Biden’s China tariff threats are more bark than bite, economists say


U.S. President Joe Biden attends a bilateral meeting with Chinese President Xi Jinping at Filoli estate on the sidelines of the Asia-Pacific Economic Cooperation (APEC) summit, in Woodside, California, U.S., November 15, 2023. REUTERS/Kevin Lamarque

Kevin Lamarque | Reuters

The Biden administration this week sent several signals of a toughening U.S. economic strategy against China.

On Wednesday, President Joe Biden met with Japanese Prime Minister Fumio Kishida in Washington, D.C., to announce bolstered military collaboration between the two allies and to showcase the strength of the U.S.-Japan economic relationship.

“We agreed that our two countries will continue to respond to challenges concerning China through close coordination,” Kishida said at a joint press conference with Biden after their bilateral discussions.

Earlier in the week, Treasury Secretary Janet Yellen delivered tougher economic red lines on a visit to China.

Yellen amplified a concern shared by the United States and European Union members that Chinese companies are producing an overcapacity of cheap clean energy products like solar panels and electric vehicles. If there are not enough buyers for the supply, Beijing could dump them on global markets.

The U.S. has not ruled out future tariff hikes on Chinese imports if Beijing does not move to address the overcapacity concern, Yellen said in an interview with CNBC’s Sara Eisen, following sessions with her Chinese counterpart Vice Premier He Lifeng.

China has so far denied the overcapacity accusation as “groundless” and fired back that the U.S. is threatening protectionist trade policies to stifle global competition.

The prospect of new economic tensions between the U.S. and China comes as the two countries try to stabilize their already fraught relationship after several years of minimal communication, sparked in part by a yearslong tariff war.

“It remains unclear what this relationship will endure in the months and years ahead,” Yellen said at a press conference in Beijing on Monday.

Taken together, the administration’s moves translate into useful talking points for Biden on the 2024 campaign trail where both he and Republican Donald Trump express China-hawkish worldviews.

But they also risk refreezing bilateral relations between the two superpowers.

‘Only for show’

Economists largely see Biden’s threat of higher tariffs against China as more of a political tool than an economic one.

“This will not solve the problem. It’s only for show,” said Christopher Tang, a global supply chain professor at the University of California, Los Angeles. “In my view, this is for voters, to rally support for Biden.”

The president has been ramping up his economic aggression toward China, as Trump does the same, both vying for American workers’ votes.

Trump has said he would consider a 60% tariff on all Chinese imports and a possible 10% tariff on all imports across the board.

Former President Donald Trump speaks to guests at a rally on April 02, 2024 in Green Bay, Wisconsin.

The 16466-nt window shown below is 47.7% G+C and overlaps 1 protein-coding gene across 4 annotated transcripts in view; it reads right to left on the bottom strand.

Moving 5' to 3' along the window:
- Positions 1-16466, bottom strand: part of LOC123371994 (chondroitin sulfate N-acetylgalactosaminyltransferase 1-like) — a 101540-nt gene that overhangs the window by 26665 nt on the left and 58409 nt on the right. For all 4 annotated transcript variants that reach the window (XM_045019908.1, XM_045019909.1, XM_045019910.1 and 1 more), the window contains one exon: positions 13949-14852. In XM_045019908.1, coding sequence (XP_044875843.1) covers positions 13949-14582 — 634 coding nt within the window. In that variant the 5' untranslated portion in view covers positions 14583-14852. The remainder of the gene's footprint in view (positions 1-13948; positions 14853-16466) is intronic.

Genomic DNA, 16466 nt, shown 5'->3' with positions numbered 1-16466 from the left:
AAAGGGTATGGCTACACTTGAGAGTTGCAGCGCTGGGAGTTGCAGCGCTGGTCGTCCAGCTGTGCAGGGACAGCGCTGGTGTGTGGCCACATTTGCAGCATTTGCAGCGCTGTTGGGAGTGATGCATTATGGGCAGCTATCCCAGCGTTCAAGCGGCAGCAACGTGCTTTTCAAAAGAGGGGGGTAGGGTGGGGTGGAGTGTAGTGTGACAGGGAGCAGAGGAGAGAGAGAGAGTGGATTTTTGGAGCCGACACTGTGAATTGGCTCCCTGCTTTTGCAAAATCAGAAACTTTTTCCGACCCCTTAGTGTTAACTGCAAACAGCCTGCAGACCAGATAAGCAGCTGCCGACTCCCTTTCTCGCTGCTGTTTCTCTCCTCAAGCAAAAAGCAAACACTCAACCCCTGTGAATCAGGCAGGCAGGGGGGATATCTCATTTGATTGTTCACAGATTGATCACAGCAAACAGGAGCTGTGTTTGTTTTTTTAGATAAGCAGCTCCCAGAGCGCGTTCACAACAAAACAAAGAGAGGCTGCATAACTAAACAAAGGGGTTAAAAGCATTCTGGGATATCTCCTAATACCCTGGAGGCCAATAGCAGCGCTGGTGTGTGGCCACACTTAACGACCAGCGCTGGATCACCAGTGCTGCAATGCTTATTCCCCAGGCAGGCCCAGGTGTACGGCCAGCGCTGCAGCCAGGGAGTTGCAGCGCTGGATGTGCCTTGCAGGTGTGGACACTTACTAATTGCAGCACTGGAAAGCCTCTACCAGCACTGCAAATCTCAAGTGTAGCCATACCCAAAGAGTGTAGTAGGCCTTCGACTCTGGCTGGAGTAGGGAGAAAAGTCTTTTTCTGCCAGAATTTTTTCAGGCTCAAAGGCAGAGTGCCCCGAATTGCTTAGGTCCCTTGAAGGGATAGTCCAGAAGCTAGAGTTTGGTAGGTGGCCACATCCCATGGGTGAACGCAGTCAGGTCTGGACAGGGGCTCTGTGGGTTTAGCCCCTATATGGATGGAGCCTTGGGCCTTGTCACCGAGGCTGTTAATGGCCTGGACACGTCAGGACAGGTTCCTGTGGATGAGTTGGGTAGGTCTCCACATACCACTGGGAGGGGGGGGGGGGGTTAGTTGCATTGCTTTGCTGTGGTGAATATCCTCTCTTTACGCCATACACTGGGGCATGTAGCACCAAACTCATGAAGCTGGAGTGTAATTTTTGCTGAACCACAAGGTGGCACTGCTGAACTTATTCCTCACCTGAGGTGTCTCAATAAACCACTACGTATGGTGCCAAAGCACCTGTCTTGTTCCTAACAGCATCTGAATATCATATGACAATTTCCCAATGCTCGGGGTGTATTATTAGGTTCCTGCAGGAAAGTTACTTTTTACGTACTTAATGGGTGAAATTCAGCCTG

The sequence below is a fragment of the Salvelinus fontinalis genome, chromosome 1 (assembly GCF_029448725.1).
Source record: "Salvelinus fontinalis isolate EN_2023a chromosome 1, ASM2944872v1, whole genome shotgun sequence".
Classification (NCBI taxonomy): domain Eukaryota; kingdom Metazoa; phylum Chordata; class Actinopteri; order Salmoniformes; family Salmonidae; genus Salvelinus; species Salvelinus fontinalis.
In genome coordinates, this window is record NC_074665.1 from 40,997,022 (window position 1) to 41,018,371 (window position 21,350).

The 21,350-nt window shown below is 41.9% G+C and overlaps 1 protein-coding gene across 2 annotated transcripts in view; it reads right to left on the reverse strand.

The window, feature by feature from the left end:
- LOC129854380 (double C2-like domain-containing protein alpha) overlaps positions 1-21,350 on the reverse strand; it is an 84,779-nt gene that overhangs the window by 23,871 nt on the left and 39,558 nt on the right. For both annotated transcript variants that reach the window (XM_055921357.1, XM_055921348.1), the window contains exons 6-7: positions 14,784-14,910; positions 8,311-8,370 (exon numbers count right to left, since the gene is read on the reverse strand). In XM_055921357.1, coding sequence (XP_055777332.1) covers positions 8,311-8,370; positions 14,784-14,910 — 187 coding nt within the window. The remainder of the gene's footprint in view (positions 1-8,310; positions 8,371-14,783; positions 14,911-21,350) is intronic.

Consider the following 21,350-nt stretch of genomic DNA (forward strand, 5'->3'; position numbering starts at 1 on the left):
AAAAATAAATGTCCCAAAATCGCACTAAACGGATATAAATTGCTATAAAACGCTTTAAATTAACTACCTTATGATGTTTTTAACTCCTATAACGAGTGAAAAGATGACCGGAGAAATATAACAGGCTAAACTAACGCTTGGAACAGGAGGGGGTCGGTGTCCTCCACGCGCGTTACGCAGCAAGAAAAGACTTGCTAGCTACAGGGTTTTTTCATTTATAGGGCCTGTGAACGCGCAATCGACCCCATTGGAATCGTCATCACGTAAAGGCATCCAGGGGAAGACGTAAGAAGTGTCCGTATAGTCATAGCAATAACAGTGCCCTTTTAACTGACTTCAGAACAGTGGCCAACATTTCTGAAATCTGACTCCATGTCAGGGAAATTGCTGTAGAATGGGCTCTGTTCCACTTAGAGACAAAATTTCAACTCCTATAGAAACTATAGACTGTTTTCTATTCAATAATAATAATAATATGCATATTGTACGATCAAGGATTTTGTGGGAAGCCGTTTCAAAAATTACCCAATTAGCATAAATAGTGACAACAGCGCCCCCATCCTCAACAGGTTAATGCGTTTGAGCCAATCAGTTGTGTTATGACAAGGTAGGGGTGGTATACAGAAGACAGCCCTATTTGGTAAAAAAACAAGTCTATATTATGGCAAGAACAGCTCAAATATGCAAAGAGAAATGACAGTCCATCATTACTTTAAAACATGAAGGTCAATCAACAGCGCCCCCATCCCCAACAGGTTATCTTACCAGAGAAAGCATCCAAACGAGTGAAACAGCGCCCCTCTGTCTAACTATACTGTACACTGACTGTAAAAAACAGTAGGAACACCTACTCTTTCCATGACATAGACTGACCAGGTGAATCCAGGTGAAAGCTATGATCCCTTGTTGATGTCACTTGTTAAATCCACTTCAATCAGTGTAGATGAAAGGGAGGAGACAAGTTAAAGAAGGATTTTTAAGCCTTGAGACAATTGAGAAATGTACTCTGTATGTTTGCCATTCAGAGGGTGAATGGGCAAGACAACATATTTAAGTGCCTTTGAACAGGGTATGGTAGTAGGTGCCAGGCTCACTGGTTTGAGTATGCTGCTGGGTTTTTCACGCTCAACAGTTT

Scott Olson | Getty Images

Biden has floated tariffs of his own on Chinese electric vehicles and other clean energy products. He has doubled down on these threats, pledging to protect the American green jobs that his 2022 Inflation Reduction Act helped to create.

“Tariffs cannot solve the underlying problem, which is that the Chinese system has structural problems that are not being resolved,” said Daniel Rosen, the co-founder of the research firm Rhodium Group.

Rather, Rosen sees tariff hikes as a “stopgap measure” to temporarily rein in overcapacity surges when they happen. The hikes also have political utility by showing voters that “the people currently in power are not asleep at the wheel” when it comes to global economic threats, he said.

Loopholes and consequences

Tariffs can have unintended economic consequences that end up penalizing American importers and consumers more than they do the intended Chinese exporters.

For example, U.S. importers shouldered almost the full cost of the China tariffs imposed during the Trump administration and largely maintained under Biden, according to a report by the U.S. International Trade Commission.

“U.S. importers have absorbed the costs of the tariffs through a combination of less-favorable margins for sellers and higher prices for consumers or downstream buyers,” the report stated.

Part of the reason is loopholes that Chinese exporters can use to circumvent the tariffs.

“You can impose more tariffs, but there are workaround systems,” said Tang, the UCLA professor.

For example, the U.S. Trade Representative’s Office lists tariff exemptions for certain products if stakeholders prove that the tariff caused some form of economic harm or if the product could not be imported from somewhere else.

Chinese exporters can also get around the tariffs by shipping their products to another country for the last manufacturing steps before it goes to its final U.S. destination. China could ship battery components to Mexico, for instance, where the battery would get fully assembled and then be exported to the U.S., avoiding the levy.

Overall, tariff hikes could have negative short-term ramifications on the U.S. economy.

Goldman Sachs estimates that every percentage point increase in the effective tariff rate would directly reduce gross domestic product by 0.03%, increase consumer prices by 0.1% and raise inflation for one year.

“We’ve seen the consequences since Trump’s tariffs … a lot of manufacturers passed on the cost increase to consumers,” said Tang. “Then the question is, what exactly are we trying to accomplish?”

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